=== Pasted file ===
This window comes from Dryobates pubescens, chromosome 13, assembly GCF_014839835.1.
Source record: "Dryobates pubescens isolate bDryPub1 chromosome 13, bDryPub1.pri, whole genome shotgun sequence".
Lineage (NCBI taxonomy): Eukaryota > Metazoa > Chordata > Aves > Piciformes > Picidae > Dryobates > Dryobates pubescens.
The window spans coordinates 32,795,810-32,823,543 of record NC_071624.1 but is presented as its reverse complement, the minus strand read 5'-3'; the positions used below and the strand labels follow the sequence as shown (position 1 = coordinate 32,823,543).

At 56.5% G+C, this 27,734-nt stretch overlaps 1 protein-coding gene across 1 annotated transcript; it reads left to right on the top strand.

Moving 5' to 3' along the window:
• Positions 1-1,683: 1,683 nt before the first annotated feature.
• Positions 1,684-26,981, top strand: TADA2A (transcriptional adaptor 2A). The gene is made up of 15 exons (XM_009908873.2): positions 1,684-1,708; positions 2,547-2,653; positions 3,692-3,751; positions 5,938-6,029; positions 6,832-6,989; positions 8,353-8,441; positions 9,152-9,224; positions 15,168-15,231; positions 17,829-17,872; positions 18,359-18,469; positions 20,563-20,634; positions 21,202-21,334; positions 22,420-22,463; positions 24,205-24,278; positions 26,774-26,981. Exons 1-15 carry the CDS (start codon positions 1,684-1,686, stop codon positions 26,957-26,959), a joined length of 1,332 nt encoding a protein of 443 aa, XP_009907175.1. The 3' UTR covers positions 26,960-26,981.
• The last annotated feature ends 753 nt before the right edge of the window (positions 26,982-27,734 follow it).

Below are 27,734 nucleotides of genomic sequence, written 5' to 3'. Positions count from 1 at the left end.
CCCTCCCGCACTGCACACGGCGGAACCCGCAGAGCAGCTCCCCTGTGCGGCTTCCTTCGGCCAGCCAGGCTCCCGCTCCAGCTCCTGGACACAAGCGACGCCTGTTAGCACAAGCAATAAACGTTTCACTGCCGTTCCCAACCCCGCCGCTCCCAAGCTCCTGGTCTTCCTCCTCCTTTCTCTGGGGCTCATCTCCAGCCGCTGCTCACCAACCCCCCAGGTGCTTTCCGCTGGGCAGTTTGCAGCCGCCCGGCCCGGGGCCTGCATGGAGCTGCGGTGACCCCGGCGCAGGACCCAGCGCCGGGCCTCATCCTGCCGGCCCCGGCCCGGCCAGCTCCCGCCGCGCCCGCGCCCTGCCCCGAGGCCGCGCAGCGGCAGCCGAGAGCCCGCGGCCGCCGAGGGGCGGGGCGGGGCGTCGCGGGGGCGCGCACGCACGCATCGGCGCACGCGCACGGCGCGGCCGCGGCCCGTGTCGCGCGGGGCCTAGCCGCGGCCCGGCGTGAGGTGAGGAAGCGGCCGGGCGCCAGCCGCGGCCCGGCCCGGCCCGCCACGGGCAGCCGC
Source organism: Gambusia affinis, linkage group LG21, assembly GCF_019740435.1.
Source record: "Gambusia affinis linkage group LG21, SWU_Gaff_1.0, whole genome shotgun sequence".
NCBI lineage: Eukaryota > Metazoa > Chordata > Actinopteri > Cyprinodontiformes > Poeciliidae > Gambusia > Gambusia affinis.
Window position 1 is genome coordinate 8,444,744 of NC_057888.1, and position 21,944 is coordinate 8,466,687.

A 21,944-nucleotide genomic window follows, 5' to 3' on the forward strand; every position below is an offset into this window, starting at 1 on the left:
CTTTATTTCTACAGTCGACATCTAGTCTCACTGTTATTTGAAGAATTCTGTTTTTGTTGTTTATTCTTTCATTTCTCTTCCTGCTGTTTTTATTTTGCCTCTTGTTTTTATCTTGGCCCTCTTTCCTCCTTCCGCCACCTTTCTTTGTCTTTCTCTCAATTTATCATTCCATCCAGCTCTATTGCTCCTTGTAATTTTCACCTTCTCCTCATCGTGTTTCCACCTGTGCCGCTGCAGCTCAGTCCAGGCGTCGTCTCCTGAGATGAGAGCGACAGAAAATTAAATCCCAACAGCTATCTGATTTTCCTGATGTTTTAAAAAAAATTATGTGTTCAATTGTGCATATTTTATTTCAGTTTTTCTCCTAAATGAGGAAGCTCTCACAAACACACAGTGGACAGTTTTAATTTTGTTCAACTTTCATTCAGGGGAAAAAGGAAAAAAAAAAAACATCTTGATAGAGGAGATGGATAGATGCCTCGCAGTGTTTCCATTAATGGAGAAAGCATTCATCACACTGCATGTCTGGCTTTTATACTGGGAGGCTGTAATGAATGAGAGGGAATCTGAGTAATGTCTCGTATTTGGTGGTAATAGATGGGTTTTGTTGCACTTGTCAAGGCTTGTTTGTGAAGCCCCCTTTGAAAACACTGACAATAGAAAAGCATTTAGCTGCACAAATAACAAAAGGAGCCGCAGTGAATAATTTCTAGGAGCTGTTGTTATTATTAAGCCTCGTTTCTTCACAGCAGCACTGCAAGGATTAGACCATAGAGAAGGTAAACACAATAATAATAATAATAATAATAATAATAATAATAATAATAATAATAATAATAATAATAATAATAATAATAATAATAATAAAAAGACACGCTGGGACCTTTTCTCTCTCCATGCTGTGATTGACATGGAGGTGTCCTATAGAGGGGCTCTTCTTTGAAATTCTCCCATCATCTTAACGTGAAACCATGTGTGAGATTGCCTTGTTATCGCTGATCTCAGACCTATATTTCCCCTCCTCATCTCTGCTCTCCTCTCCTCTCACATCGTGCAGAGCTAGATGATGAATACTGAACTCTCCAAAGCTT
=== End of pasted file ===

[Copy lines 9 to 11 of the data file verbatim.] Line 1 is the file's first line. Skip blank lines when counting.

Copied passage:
• The last annotated feature ends 753 nt before the right edge of the window (positions 26,982-27,734 follow it).

Below are 27,734 nucleotides of genomic sequence, written 5' to 3'. Positions count from 1 at the left end.
CCCTCCCGCACTGCACACGGCGGAACCCGCAGAGCAGCTCCCCTGTGCGGCTTCCTTCGGCCAGCCAGGCTCCCGCTCCAGCTCCTGGACACAAGCGACGCCTGTTAGCACAAGCAATAAACGTTTCACTGCCGTTCCCAACCCCGCCGCTCCCAAGCTCCTGGTCTTCCTCCTCCTTTCTCTGGGGCTCATCTCCAGCCGCTGCTCACCAACCCCCCAGGTGCTTTCCGCTGGGCAGTTTGCAGCCGCCCGGCCCGGGGCCTGCATGGAGCTGCGGTGACCCCGGCGCAGGACCCAGCGCCGGGCCTCATCCTGCCGGCCCCGGCCCGGCCAGCTCCCGCCGCGCCCGCGCCCTGCCCCGAGGCCGCGCAGCGGCAGCCGAGAGCCCGCGGCCGCCGAGGGGCGGGGCGGGGCGTCGCGGGGGCGCGCACGCACGCATCGGCGCACGCGCACGGCGCGGCCGCGGCCCGTGTCGCGCGGGGCCTAGCCGCGGCCCGGCGTGAGGTGAGGAAGCGGCCGGGCGCCAGCCGCGGCCCGGCCCGGCCCGCCACGGGCAGCCGC